Buy-to-let is often seen by private investors as an interesting alternative way to make their money grow. Certainly it offers the chance of double benefits for the owner. There is the income from letting the property and the hopeful increase in the value of the property.
Unlike the mortgage which you raise when you buy your home, which is based upon your earnings, a buy-to-let mortgage is normally based on the income which can be generated from the letting of the property. There are many specialists in buy-to-let mortgages and a good broker will be aware of the prerequisites and terms which apply to them and will guide you to the right lender for your own circumstances.
The right property in the correct location is all-important. If your main aim is for growth in the value of the property then obviously you need to look at where you think the next “value-spurt” is going to be. Something like the Commonwealth games in London will pull up an area with all the developments and if you can get in early on this type of area there should be strong potential for property value growth. If income is your main aim, then University towns and cities are good hunting-grounds and you’re assured of a regular, although changing, stream of tenants, over the years.
Lenders like to see where their repayments are coming from and should be happy if you could produce some projected figures showing a gross income of around 135% of the property’s mortgage costs. This should cover the costs if things don’t go quite as smoothly as planned.
Costs over and above the mortgage repayments will include the upkeep of the property, any renovation work, furnishings if these are included in the contract and the cost of testing (for safety regulations) appliances and maintaining them. If the property is leasehold there could be ground rent and then there are possible service charges. Add to this any letting agent’s fees, typically 10% of the monthly rent and another 5% if you go for a management service. Don’t forget buildings insurance.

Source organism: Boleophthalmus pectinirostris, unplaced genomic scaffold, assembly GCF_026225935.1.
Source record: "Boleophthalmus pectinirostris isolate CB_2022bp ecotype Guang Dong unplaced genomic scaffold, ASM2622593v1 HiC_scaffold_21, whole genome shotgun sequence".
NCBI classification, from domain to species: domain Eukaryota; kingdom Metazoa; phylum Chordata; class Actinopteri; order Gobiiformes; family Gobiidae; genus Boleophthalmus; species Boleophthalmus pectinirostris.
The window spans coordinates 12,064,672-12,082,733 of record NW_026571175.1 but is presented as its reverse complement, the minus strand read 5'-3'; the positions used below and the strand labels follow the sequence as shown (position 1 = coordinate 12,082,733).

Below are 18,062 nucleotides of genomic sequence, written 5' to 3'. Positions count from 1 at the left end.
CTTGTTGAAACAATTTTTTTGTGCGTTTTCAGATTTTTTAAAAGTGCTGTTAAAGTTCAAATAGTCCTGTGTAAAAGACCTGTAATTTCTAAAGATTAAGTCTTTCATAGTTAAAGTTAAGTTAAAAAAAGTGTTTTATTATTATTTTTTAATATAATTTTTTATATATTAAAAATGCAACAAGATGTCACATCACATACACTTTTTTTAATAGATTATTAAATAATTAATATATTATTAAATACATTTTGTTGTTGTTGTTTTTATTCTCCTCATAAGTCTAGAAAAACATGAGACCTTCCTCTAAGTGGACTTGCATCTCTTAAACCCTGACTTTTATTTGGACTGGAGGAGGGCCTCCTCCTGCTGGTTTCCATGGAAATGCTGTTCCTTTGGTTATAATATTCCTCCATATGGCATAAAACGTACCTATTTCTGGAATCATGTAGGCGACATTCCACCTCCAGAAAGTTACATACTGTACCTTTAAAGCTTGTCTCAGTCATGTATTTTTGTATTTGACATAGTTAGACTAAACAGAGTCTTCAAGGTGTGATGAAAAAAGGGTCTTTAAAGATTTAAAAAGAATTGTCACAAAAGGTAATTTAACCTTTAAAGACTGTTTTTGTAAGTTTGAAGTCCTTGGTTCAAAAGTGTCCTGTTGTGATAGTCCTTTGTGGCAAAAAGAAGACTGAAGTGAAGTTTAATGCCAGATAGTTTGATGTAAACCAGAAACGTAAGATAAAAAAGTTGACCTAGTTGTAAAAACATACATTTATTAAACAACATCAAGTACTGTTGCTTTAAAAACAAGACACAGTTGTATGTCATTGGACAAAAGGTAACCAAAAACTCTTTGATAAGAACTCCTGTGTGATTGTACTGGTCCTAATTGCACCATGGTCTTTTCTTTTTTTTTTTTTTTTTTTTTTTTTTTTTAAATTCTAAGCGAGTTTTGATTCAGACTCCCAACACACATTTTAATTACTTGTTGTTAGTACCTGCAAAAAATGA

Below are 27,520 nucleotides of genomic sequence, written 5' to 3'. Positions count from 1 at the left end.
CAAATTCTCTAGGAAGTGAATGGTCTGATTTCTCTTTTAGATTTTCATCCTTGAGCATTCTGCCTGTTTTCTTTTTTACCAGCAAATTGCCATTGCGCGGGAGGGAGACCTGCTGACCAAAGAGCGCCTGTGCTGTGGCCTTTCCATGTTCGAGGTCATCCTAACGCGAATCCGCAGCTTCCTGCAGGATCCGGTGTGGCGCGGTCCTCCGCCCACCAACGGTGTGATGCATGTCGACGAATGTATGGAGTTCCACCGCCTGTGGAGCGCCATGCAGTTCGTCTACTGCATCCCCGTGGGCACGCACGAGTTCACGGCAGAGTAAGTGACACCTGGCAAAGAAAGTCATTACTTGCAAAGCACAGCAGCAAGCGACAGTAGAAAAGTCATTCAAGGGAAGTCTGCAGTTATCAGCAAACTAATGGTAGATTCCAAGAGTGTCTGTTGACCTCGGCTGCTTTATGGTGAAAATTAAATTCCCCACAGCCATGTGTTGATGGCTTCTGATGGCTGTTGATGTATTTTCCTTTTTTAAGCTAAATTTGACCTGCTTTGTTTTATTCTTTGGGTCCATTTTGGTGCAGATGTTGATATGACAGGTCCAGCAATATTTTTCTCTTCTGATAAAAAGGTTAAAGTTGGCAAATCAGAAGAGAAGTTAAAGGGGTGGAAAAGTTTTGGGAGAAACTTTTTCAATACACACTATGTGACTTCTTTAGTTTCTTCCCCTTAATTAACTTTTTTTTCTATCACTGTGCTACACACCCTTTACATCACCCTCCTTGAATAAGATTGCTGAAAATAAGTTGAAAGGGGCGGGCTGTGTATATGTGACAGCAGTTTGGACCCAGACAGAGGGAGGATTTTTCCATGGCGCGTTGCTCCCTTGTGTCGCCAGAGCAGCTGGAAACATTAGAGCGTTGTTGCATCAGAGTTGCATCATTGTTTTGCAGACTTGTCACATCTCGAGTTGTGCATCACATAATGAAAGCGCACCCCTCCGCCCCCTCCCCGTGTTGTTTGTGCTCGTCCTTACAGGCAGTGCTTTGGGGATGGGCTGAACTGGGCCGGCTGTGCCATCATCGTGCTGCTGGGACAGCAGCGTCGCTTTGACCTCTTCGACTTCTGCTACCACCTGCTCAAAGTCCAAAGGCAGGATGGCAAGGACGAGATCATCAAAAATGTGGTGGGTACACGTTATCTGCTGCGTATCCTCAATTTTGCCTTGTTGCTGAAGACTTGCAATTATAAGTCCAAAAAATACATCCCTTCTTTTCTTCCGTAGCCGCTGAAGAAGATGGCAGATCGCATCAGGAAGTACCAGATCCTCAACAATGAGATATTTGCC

As far as a letting agent is concerned, they will earn their fees by searching for and vetting suitable tenants and collecting the rental. This could be valuable if you’re not renting in your own area, but is something many small landlords manage for themselves. Remember to allow for the time when there is no income from the property, between lettings, for example. At one time students use to pay rental on a per term basis, but nowadays it’s become more usual to pay for an annual occupancy.
Whilst everything goes well for the vast majority of private landlords, things can go wrong and it’s possible to find the whole project is more time consuming than you first thought. House prices have doubled in the past ten years or so, who knows how long this will continue?
In the event of bumps in the market, a landlord would still have the income from letting to cushion the blow and the property would still be there as a long term investment.
For all the advice and information that you need, the best approach is to find an on-line mortgage broker. They have access to all the latest mortgages from a range of lenders. As soon as they have your information they’ll scour the market for the best possible deal, on the most favourable terms.